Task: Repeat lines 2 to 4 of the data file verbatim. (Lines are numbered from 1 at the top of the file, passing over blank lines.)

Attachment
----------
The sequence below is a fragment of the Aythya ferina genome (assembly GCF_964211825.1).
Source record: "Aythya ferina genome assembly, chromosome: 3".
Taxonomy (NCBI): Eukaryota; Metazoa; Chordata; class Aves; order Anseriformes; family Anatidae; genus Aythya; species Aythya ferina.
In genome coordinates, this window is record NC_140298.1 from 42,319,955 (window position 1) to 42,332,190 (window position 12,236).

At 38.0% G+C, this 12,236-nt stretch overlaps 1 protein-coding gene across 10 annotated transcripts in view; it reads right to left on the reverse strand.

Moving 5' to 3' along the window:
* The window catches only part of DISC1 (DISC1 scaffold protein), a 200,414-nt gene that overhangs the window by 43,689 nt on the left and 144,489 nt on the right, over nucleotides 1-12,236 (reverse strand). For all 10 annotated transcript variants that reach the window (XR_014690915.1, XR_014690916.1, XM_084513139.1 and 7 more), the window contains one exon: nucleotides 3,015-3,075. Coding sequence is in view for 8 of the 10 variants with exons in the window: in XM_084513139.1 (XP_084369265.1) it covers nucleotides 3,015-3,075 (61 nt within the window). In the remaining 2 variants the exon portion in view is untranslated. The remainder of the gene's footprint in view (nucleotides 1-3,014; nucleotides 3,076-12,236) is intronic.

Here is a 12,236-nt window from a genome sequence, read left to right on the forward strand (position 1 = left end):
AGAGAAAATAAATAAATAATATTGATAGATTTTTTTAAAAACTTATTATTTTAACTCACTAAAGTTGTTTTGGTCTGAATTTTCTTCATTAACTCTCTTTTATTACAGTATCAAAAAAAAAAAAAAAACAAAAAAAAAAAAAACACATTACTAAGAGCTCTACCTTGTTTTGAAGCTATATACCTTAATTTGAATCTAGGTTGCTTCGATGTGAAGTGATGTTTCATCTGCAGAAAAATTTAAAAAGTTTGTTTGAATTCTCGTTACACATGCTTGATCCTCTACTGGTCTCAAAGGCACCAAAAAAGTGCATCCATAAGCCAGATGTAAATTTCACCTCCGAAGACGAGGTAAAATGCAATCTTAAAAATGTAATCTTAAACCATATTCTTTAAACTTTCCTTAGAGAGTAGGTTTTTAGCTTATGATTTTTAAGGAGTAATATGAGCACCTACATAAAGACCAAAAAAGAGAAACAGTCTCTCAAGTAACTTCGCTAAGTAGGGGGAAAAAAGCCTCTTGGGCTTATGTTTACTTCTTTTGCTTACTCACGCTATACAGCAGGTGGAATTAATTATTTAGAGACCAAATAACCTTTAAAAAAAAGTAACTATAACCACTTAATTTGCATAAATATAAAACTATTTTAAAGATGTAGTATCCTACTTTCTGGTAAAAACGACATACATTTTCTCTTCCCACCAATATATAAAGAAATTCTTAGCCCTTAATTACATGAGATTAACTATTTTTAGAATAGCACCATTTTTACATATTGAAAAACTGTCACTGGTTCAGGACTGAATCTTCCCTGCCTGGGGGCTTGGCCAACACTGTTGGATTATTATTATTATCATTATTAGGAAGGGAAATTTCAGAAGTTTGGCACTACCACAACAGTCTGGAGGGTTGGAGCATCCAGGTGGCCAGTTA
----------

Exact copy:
Source record: "Aythya ferina genome assembly, chromosome: 3".
Taxonomy (NCBI): Eukaryota; Metazoa; Chordata; class Aves; order Anseriformes; family Anatidae; genus Aythya; species Aythya ferina.
In genome coordinates, this window is record NC_140298.1 from 42,319,955 (window position 1) to 42,332,190 (window position 12,236).